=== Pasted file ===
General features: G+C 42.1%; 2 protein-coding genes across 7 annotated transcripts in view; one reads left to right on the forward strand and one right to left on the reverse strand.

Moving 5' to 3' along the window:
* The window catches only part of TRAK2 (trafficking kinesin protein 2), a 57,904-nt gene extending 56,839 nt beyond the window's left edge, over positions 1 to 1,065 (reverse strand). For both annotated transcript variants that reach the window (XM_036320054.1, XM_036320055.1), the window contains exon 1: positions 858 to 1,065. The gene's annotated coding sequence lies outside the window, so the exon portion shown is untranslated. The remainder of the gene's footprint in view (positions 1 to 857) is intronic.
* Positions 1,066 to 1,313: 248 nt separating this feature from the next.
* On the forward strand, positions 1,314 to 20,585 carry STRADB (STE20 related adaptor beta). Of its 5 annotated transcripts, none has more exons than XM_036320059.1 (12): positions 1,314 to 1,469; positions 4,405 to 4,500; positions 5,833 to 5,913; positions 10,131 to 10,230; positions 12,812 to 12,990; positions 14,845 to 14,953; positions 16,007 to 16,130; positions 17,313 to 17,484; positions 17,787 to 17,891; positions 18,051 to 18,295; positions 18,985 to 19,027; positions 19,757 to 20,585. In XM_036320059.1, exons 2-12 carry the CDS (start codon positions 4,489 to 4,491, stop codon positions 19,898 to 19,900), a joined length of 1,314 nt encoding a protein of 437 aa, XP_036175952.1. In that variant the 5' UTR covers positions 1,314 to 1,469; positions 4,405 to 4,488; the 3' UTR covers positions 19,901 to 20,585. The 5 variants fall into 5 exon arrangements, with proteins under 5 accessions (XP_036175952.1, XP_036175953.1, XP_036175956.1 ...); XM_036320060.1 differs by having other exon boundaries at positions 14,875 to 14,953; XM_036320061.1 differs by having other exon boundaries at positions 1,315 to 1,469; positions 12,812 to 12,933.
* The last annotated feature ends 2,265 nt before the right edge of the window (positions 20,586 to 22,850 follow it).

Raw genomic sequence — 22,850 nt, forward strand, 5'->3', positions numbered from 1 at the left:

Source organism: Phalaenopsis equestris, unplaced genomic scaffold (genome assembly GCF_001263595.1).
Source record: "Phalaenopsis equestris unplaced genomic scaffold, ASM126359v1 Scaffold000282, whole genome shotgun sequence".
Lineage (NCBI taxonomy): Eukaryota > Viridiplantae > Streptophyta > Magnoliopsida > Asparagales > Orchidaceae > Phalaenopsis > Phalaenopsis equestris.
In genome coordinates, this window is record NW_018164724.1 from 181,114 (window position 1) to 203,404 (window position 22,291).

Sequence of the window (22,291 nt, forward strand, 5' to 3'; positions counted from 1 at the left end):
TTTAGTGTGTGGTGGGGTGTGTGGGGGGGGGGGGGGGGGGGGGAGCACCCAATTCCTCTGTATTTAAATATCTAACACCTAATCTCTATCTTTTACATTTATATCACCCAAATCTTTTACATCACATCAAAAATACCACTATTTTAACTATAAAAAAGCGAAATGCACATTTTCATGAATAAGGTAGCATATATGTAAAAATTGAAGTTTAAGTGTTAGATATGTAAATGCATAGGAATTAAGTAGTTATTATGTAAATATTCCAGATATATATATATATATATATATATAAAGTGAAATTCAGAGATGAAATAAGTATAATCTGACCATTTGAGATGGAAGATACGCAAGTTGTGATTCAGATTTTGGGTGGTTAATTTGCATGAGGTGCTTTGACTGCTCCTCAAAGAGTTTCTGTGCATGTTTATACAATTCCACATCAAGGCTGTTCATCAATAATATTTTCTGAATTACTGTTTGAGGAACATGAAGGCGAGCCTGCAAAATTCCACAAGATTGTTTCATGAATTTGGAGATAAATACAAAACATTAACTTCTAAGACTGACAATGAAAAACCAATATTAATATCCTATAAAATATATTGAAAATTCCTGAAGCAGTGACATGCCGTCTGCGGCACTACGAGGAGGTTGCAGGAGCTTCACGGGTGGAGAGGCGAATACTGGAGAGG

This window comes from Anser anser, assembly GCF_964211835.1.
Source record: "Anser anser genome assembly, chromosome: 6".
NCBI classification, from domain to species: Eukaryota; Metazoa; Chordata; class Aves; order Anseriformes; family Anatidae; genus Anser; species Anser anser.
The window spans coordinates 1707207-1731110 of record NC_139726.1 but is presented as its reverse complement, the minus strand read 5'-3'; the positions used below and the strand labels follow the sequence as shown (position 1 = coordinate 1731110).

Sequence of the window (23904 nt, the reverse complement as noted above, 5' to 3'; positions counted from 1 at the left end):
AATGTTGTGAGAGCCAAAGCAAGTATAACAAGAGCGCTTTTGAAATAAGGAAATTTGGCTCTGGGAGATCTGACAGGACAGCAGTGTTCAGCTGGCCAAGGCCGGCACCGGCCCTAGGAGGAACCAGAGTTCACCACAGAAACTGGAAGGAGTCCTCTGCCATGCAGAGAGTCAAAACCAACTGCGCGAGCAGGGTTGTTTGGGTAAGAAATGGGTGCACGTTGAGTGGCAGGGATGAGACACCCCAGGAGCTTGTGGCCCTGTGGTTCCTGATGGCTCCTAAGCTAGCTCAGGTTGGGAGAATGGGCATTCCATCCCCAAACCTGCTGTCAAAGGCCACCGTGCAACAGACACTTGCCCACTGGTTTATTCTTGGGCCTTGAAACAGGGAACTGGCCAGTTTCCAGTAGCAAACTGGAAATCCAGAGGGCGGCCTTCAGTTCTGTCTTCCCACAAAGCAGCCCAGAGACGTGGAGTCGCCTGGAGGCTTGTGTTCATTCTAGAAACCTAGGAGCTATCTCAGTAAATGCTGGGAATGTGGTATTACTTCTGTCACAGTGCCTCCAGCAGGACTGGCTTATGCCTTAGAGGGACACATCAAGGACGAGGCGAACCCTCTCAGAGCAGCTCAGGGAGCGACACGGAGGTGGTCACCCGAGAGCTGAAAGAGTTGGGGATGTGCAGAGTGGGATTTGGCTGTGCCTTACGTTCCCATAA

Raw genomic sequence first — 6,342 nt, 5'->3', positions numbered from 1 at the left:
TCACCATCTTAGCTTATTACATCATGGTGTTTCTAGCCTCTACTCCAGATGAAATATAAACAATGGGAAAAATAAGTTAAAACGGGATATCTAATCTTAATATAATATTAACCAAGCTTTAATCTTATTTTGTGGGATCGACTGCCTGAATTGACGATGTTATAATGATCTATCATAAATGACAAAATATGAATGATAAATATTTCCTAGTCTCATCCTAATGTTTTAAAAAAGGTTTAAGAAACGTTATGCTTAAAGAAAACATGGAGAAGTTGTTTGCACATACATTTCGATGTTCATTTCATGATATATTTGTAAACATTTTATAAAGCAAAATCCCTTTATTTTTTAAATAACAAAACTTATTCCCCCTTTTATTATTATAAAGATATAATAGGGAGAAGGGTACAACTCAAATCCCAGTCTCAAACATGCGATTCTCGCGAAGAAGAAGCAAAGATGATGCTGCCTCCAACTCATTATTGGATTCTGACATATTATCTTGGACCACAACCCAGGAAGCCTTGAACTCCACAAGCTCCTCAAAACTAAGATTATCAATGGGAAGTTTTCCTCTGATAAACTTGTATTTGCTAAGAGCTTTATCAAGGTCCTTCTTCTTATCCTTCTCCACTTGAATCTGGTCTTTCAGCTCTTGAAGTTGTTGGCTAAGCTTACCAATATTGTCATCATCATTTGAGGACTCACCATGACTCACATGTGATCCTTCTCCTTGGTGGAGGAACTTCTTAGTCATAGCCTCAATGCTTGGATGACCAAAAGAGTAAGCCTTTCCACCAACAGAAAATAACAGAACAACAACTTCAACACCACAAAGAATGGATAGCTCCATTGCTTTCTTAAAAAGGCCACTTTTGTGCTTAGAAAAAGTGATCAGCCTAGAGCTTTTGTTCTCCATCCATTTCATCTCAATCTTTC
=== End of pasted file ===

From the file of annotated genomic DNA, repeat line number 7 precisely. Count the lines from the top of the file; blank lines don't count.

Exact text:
Raw genomic sequence — 22,850 nt, forward strand, 5'->3', positions numbered from 1 at the left: